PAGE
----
Essential Reading: Desiring Motherhood
In honor of Literary Mama’s October theme, we asked our editors and columnists to share books about “Desiring Motherhood.”
Download the list to find it fast at your local bookstore or library.
Caroline M. Grant, Editor-in-Chief, writes, “Cam Lightsey is the mother of an 18 year-old daughter, so she doesn’t fit our typical profile of a woman desiring motherhood. But Cam is full of regrets about her daughter Aubrey’s childhood: she wasn’t able to breastfeed; she was a single mom (her husband abandoned the family for a cult); she left the vibrant city for a safer suburb; and now, as Aubrey is supposed to be leaving for college, the two are barely speaking. Narrated in alternating chapters by Cam and Aubrey, The Gap Year explores how this fissure has risen between the pair. Despite the potentially melancholy material, the novel is often incredibly funny, thanks to Sarah Bird’s sharp, smart writing, and her honest, unsentimental look at mothering and being mothered.”
Fiction Co-Editor, Kristina Riggle, shares, “In The Wednesday Sisters by Meg Waite Clayton, five friends meet in a park and, over the years as they watch the children play, become friends and also writers. As the novel tells the story of five interwoven lives, the story touches on many aspects of the experience of being a woman in the late 1960s and early 70s: career, ambition, what it means to be a good wife, and to what lengths a woman should go to become a mother in the first place. In the context of the novel, the Sexual Revolution hasn’t hit this pocket of California, and to be a good wife and mother is still the ideal role. What does that mean for a woman’s identity when she can’t conceive? And how far would she go? I found this plot thread both familiar and strikingly different from our contemporary experience with infertility.”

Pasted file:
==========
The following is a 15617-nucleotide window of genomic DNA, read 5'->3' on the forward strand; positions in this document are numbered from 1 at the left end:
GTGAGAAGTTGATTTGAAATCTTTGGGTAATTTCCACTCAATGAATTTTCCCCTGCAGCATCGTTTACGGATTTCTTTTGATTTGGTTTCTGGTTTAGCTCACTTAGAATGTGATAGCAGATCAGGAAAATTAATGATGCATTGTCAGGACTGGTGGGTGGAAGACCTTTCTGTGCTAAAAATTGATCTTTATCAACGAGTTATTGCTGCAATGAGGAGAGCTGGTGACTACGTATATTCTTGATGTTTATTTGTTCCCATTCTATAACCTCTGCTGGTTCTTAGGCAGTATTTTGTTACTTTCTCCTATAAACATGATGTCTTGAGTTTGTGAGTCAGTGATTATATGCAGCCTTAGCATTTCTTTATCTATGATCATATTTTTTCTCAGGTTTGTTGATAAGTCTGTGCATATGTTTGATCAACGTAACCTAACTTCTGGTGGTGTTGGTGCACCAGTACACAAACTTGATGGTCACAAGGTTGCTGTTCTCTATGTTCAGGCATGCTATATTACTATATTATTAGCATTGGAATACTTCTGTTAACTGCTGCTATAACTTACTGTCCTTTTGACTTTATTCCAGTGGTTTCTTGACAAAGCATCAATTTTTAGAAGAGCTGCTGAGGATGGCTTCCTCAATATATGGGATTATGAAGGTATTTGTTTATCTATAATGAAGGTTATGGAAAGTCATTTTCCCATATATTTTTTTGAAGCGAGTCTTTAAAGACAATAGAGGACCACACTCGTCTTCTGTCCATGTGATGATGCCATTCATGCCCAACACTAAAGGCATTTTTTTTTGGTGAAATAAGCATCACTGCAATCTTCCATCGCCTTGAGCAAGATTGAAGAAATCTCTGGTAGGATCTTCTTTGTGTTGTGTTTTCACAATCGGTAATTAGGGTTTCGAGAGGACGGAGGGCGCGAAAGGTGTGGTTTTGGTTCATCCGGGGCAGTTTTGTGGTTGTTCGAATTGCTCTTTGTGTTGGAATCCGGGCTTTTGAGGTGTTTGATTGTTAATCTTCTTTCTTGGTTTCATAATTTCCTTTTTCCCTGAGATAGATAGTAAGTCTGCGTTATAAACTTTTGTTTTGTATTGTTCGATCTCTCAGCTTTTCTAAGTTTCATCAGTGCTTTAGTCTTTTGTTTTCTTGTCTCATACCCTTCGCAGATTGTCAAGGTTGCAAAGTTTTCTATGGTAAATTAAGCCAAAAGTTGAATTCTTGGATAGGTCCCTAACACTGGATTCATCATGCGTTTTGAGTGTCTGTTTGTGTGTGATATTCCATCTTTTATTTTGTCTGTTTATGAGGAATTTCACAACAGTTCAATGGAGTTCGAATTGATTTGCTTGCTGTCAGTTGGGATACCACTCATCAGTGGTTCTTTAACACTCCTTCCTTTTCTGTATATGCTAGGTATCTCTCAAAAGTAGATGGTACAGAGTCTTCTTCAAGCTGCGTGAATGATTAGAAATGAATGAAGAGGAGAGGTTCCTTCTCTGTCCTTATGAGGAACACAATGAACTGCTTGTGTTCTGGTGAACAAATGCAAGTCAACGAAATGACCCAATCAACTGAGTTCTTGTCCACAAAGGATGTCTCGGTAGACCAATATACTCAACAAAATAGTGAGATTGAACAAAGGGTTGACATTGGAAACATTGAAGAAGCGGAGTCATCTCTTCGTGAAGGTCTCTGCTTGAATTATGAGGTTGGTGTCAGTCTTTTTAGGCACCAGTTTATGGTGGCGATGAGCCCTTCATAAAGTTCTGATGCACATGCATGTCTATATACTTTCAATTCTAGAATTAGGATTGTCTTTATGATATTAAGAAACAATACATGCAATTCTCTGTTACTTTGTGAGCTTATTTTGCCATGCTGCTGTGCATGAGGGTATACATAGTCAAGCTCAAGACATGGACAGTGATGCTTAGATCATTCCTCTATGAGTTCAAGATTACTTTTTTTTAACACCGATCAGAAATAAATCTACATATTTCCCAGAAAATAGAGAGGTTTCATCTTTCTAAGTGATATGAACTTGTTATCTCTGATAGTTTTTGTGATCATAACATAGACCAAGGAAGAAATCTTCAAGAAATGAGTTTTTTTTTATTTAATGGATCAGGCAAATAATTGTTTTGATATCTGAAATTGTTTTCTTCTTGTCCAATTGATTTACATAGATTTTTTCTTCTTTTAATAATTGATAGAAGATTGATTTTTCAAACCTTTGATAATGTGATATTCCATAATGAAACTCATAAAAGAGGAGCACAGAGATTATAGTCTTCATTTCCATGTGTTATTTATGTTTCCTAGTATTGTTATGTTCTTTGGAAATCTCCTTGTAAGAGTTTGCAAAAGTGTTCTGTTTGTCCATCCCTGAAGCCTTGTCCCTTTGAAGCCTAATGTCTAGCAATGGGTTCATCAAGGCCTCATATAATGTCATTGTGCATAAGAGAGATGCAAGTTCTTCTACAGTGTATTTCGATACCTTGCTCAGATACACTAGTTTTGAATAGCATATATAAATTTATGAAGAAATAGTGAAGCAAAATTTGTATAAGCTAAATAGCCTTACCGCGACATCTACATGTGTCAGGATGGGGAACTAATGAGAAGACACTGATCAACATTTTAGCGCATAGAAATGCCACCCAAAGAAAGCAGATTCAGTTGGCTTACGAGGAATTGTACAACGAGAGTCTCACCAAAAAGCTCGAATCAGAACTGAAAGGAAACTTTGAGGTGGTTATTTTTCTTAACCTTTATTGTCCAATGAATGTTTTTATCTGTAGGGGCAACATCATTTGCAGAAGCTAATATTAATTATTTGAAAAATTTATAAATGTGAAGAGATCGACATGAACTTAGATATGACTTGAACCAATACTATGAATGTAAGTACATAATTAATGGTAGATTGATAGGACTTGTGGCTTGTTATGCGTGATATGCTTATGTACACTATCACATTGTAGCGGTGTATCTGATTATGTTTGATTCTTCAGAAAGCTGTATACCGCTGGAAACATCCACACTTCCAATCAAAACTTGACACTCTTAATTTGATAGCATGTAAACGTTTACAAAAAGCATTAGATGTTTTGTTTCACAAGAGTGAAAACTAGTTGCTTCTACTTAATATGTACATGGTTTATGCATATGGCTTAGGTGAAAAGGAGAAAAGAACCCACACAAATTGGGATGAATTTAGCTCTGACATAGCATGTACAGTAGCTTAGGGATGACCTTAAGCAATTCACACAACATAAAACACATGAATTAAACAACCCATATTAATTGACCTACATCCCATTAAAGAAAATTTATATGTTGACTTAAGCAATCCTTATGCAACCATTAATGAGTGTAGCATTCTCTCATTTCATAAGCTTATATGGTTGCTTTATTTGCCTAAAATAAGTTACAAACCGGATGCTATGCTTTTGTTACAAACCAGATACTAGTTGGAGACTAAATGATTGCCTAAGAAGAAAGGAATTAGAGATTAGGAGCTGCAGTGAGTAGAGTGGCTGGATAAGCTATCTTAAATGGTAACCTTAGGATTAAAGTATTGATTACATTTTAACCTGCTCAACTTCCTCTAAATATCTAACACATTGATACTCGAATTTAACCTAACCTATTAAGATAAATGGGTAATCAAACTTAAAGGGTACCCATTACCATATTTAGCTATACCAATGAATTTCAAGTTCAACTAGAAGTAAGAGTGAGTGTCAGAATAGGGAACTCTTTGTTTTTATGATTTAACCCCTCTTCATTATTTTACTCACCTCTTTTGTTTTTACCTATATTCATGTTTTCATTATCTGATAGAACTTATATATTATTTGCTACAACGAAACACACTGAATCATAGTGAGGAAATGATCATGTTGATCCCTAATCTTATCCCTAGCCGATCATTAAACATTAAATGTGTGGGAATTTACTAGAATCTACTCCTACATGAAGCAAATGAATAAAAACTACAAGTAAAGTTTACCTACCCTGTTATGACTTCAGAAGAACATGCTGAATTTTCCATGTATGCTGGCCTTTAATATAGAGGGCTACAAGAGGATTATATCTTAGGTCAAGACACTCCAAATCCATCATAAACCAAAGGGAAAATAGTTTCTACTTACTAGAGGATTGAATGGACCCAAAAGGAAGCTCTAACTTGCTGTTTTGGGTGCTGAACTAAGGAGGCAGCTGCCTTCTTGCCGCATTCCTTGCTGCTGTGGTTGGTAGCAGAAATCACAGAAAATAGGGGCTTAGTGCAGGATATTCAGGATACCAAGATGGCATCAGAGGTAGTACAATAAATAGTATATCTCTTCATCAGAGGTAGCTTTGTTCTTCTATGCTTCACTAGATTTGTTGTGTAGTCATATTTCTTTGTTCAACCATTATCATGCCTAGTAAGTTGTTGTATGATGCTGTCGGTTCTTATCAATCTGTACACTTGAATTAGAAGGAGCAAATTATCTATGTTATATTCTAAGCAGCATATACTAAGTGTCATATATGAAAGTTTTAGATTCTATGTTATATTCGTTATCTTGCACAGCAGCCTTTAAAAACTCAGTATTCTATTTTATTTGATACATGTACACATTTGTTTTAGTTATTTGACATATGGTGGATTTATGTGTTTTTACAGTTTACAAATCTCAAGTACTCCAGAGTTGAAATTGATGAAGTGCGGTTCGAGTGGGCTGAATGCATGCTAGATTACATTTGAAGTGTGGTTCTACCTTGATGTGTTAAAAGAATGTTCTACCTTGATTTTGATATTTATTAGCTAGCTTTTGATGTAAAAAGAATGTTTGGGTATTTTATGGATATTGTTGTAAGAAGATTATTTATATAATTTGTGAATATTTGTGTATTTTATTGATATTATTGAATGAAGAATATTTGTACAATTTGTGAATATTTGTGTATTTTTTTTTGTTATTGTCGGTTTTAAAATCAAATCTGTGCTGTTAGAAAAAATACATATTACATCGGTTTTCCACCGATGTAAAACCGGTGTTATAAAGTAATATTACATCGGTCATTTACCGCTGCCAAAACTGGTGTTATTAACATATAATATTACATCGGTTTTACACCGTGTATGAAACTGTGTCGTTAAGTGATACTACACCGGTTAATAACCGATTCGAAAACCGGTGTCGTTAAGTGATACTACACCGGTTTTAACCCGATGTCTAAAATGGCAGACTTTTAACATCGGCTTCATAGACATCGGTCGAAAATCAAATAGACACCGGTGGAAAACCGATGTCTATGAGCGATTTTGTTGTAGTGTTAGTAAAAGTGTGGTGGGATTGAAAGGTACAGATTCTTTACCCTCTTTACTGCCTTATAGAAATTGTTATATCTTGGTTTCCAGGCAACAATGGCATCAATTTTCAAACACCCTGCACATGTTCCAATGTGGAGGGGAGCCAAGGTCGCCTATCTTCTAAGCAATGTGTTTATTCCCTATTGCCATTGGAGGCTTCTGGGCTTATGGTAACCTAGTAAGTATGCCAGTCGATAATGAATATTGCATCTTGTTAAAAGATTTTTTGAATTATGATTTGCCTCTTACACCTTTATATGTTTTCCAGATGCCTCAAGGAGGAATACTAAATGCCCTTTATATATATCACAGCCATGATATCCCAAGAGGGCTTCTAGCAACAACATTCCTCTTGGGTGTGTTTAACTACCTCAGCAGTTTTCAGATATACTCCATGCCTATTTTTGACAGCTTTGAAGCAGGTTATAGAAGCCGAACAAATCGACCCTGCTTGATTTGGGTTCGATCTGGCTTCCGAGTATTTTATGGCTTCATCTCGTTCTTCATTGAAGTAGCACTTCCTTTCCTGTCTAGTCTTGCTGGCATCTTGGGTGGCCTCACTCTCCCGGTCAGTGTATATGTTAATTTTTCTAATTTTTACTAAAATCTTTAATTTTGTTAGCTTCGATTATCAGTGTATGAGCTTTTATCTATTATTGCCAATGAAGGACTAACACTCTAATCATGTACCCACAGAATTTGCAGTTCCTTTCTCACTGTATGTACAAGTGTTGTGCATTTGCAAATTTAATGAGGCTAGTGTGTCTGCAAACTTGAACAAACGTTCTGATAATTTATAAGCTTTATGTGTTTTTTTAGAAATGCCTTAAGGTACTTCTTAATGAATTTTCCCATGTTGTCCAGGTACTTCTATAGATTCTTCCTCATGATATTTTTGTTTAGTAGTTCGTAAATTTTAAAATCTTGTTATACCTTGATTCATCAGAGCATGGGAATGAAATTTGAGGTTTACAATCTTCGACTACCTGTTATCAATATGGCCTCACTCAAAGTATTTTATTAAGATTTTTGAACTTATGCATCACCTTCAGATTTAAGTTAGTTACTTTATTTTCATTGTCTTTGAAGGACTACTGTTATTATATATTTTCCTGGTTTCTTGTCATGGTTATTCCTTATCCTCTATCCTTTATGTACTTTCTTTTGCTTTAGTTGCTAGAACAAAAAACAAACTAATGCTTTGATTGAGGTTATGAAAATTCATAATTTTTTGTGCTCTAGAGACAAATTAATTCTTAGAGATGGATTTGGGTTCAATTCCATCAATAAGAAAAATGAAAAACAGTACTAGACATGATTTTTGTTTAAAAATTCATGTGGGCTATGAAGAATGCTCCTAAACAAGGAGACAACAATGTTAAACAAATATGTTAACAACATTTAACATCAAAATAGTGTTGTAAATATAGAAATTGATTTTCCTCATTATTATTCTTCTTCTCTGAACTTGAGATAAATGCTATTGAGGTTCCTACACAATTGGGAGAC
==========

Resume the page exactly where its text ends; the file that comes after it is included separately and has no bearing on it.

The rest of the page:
Katherine J Barrett, Reviews and Profiles Co-Editor, recommends Ann Patchett’s novel, Run. “Doyle and Bernadette had one son, Sullivan, and Bernadette wanted more children but was unable to conceive. ‘She prayed for her pregnancy to hold to term and then she prayed for another chance at pregnancy.’ When Sullivan is 12 years old, Doyle and Bernadette adopt two biological, black, baby brothers, Tip and Teddy, and Doyle thinks, ‘Now Bernadette can be happy.’ Four years later, however, Bernadette dies of cancer and Doyle is left to raise his sons. The main story takes place when Tip and Teddy are in university and an unknown black woman saves Tip from a road accident. In that way, the Doyles meet Tennessee and her daughter, Kenya. ‘Don’t you ever wonder about your mother?’ Kenya asks Tip. From there, a complex and beautiful story of politics, race, parenting and motherhood evolves.”